In Part I of this post I talked about what has changed–and 6 Things adults need to know about Cyberbullying. In this post I am going to talk about how to handle cyberbullying with kids you know.
1) Teach Your Children What Cyberbullying Is: First go over my original post and then talk about the lingo. Many times kids get involved in cyberbullying incidents and have no idea it goes on with other students and that it is wrong.
Impersonation: Pretending to me someone else online by sending messages, posting material, or contacting other people under another person’s name or image.
Flaming: Online fights using electronic messages such as IM’s, emails, chat comments or posts. They usually include angry and inappropriate language.
Reporting: Sharing someone’s embarassing images, secrets or private information online.
Cyber Harassment: Repeatedly sending or receiving nasty, mean and insulting messages.
Denigration: Insulting someone online by spreading gossip, rumors or posting pictures to damage their feelings, relationships or reputation.
Tricking: Tricking someone into revealing secrets or private info in a undisclosed public forum and/or revealing it other places online.
Exclusionary: Purposefully leaving people out of an online group or forum
Stalking: Repeated following or messaging.
2) Protect Your Child’s Online Reputation by setting up an RSS to their name or reporting threats to the websites they belong to. I will be releasing an ebook in the coming weeks about how to set-up a online reputation defender online.
A child should never be threatened online, they need to be aware of the threats that are flung from friends as well as strangers and they should report anything that makes them feel uncomfortable!
3) Watch Over Their Shoulder Here are some parental control softwares I like and often recommend to the families I mentor. You might want to seriously consider installing these on your home computers. I have picked a good selection below ranging from very invasive to light monitoring.
SpectorSoft This one has lots of different plans to choose from and for all different kinds of computers. I like it because if you are not computer savvy then you can call them anytime. I put this on one of my clients computers and it worked well.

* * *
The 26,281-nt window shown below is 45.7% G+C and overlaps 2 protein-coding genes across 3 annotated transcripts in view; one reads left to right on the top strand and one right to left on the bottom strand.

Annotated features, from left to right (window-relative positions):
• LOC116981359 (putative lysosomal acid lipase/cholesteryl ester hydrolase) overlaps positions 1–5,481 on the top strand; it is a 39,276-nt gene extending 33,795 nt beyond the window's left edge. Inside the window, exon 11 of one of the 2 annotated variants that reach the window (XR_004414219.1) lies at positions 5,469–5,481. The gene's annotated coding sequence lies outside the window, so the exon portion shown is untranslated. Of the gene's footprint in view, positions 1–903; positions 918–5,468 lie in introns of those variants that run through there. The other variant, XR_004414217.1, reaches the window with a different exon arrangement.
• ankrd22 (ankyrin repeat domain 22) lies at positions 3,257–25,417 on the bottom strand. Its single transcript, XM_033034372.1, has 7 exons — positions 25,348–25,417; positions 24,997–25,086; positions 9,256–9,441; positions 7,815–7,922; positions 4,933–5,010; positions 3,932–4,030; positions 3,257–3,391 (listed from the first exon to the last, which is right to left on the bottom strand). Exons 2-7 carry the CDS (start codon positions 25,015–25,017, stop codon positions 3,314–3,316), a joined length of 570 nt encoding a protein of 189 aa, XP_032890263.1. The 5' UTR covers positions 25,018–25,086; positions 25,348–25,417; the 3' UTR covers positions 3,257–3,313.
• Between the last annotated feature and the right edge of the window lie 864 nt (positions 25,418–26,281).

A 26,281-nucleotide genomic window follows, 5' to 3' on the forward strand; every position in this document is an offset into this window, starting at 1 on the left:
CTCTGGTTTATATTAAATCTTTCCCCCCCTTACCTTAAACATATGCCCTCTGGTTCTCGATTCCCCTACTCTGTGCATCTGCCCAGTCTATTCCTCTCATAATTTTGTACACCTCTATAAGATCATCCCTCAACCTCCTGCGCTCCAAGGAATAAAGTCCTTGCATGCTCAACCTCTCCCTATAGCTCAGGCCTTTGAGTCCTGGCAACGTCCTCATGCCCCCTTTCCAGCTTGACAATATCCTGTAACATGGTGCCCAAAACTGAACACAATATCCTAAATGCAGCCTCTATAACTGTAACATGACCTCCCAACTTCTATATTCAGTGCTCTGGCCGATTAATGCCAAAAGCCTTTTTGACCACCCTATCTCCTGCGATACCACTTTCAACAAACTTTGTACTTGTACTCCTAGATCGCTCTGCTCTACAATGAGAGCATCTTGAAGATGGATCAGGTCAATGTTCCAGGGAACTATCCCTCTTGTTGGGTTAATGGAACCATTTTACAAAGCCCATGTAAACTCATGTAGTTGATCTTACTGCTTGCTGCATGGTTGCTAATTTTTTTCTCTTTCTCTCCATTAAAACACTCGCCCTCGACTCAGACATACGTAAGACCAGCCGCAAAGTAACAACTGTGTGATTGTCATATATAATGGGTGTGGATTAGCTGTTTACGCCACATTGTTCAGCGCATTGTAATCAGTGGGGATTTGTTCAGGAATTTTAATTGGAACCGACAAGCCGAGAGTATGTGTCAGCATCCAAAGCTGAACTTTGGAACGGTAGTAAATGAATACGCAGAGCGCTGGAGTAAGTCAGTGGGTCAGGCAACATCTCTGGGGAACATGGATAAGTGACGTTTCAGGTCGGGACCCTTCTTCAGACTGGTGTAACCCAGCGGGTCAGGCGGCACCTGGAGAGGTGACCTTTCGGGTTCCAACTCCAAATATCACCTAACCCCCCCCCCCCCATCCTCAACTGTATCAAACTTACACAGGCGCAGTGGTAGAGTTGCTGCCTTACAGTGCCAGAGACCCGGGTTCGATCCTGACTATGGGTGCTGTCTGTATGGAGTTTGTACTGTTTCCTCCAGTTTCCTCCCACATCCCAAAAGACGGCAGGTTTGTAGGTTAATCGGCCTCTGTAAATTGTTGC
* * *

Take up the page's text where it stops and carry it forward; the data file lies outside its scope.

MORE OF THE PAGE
PC Tattletale This one is the most comprehensive one I have ever seen. It really covers everything your child could be doing everything from blocking keywords, to email monitoring, to MySpace monitoring to keystroke records, time usage…
Safe Eyes For PCs and Macs, this has been featured in a lot of media campaigns on Internet Safety.
KidsNet Featured on ABC, this software is very simple and easy to use. They also have some bonus material about how to teach your kids about online safety as well as watching them.
4) Make Sure They Are Not A CyberBully
Bullies: People who actually do the harassing and demean or harm others.
Targets or Victims: Those who receive the insults
Enablers: Those who encourage and support the bullies who are harassing other
Harmful Bystanders: Those who know that bullying is going on, but do nothing about it.
Helpful Bystanders: Those who know bullying is going on and report it.
5) Watch for Signs of Victimization:
I think parents should always watch for changes in their children that might have to do with online relationships.
-depression, anger, sadness that is out of the ordinary
-change of behavior after internet usage
-sudden sharp increase or decrease of internet usage
-avoidance of friends, school, activities or hobbies
-decline in grades
6) Tell Them How to Stop CyberBullies:
Save the evidence, do not retaliate, file a complaint on the website, contact and adult. You can also contact the school or the bully’s parent if you know who it is. In more serious cases you can contact a lawyer or the police and file a report.